YEARS AGO A LARGE AUDIO/VIDEO TAPE MANUFACTURER ran a popular ad campaign with the slogan, “Is it live, or is it Memorex?” The gist of this provocative marketing message was that the tapes were so good at replicating images, voices, and sounds that they were indistinguishable from real, live sounds and images.
Many people affected by ADHD find it similarly difficult to know what is real and what is not when they communicate with others. This applies not only to what those with ADHD say but to what others around them hear. Due to their executive functioning and processing challenges, people affected by ADHD can be prone to problematic processing and communication. This often leaves them having questionable authenticity in the eyes of others, and at times, even in their view of themselves.
Tragically, such miscommunications and misunderstandings can be quite unfairly labeled lying, untrustworthy,manipulative, or with other equally negative terms throughout their lives. For while people with ADHD can indeed be untruthful, manipulative, and intentionally misleading, various processing issues can often be at the heart of their communication problems instead.
Complication and confusion
When someone with ADHD “zones out,” for example, valuable communication is lost. Even after the person resumes paying attention, he or she still may pay a price for the initial zone-out. Added consequences often result from trying to recall what information was actually missed or exchanged while dealing with the associated anxiety and frustrations. Complicating matters, it becomes hard for the person to know where exactly to attribute his or her communication problems. Was it misunderstanding information in the first place, seeing the negative reactions of others, feeling added communication insecurities, or having the original memory lapses and distortions? Sadly, there are usually no easy answers.
People with ADHD may think what they are saying is true when it is not. They also may not actually remember what they said in the first place and then try to guess what they actually said after the fact. They may know they are not telling the truth because of the shame of being caught in a lie, so they try to spin their way out of the whole situation. They may even be trying to protect themselves or others even though it just makes everything even more problematic and confusing. In short, those with ADHD may have a tough time expressing themselves and being perceived in a consistent, accurate, and believable manner.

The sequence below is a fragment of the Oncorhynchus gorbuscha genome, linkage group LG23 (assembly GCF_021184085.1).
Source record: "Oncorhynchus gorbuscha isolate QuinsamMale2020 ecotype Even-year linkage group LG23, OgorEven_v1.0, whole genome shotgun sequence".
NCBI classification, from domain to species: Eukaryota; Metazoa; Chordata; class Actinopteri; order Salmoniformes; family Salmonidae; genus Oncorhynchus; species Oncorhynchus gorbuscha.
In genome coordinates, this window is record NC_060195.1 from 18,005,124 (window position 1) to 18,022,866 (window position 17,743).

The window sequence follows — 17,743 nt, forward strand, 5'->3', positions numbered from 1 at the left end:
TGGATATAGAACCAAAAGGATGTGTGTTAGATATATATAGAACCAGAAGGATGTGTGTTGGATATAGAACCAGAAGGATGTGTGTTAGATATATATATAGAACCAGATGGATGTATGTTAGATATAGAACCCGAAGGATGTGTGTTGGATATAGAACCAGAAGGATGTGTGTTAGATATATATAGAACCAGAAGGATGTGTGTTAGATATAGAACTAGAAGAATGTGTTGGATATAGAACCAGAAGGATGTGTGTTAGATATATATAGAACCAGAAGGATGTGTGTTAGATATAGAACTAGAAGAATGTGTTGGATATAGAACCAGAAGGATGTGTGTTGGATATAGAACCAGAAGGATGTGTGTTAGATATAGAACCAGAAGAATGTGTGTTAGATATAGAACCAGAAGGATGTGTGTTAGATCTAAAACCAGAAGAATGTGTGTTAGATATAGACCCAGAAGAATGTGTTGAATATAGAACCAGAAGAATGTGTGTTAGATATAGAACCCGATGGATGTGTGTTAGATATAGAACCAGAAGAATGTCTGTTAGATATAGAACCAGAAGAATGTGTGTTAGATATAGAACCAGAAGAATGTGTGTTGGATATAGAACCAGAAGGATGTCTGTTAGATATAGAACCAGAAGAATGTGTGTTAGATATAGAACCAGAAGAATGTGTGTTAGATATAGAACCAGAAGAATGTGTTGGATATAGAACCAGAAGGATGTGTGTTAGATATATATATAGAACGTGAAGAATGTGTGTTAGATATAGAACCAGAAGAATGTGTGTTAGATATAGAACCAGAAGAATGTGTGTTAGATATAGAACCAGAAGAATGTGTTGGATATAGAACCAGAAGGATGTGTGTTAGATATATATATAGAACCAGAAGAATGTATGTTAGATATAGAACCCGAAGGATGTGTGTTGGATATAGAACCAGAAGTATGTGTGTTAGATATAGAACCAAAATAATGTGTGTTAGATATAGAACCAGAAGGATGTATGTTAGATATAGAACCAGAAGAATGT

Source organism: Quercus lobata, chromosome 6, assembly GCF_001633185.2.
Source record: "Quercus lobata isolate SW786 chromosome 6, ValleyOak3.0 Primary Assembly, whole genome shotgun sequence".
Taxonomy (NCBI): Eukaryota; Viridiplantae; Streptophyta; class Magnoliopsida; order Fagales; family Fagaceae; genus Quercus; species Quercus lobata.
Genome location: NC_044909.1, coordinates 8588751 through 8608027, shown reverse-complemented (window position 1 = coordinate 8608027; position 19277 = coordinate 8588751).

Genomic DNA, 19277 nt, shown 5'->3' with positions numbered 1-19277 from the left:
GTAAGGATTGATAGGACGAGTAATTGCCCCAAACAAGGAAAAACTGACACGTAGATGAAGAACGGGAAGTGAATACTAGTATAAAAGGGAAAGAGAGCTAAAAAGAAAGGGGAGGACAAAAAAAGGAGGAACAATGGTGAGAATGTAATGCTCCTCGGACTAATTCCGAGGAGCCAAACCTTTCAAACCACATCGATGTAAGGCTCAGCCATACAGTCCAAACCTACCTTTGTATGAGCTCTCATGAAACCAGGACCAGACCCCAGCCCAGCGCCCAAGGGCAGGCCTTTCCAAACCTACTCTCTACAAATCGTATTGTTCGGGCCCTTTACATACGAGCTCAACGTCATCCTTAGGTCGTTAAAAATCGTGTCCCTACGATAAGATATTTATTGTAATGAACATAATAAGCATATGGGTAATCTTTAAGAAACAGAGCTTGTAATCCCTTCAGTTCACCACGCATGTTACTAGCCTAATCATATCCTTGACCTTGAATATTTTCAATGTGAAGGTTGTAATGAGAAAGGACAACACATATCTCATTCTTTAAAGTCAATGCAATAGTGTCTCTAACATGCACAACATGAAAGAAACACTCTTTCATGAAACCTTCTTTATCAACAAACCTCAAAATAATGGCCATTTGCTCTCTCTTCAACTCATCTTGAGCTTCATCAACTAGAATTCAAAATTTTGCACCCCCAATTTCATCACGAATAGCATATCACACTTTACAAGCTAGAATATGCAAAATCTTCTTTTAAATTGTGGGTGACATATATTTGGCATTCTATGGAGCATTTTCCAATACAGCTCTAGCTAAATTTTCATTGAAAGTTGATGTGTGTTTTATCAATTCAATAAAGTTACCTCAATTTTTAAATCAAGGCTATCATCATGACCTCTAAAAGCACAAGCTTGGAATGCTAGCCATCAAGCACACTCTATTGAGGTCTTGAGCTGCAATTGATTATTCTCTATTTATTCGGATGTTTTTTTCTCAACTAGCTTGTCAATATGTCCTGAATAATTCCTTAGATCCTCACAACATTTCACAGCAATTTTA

To say the least, if you don’t have ADHD, communicating with someone who does can often be similarly frustrating and confusing. The resulting is-it-live-or-is-it-Memorex feeling usually does not end up being too warm and fuzzy. So, unfortunately, those with ADHD have the burden of having to overcome the crossed signals of poorly processed perceptions and unclear verbalizations. Those who don’t have the disorder, but are involved in the life of someone who does, have the challenge of being on the receiving end of those confusing interactions. It is confusing for people with ADHD to relate to others. It is also confusing to relate to those who have ADHD when you don’t.
Challenge and convolution
We all know that these communication processing problems impact children with ADHD academically and in how they interact with those who try to help. The child with ADHD who forgets his or her homework and concocts a colorful account (such as “my dog ate it”) is a classic example. Or, how about a child telling herself, and you, that a new marking period will magically take away this quarter’s bad habits? Consider as well the all-too-common scenario of the justifiably frustrated teacher demanding an explanation for the missing homework and refusing to accept "I don't know" as an answer. For kids with ADHD, this type of adversarial reaction may be a green light to make something up as a means to protect themselves. So, while what may seem like lying in these examples may actually have a deceptive element, there are neurological processing challenges associated with ADHD that are often written off as solely a character issue.
Similarly, I have met with many impulsive or distractible teens who genuinely agree, at least in theory, to let their parents know their whereabouts. All chaos breaks loose when these teens become preoccupied and fall off their parents’ “reachability radar” for hours. While these children may also be evasive, it is often in part because they are busy covering up their tracks from managing time that they may have generally not been able to keep track of.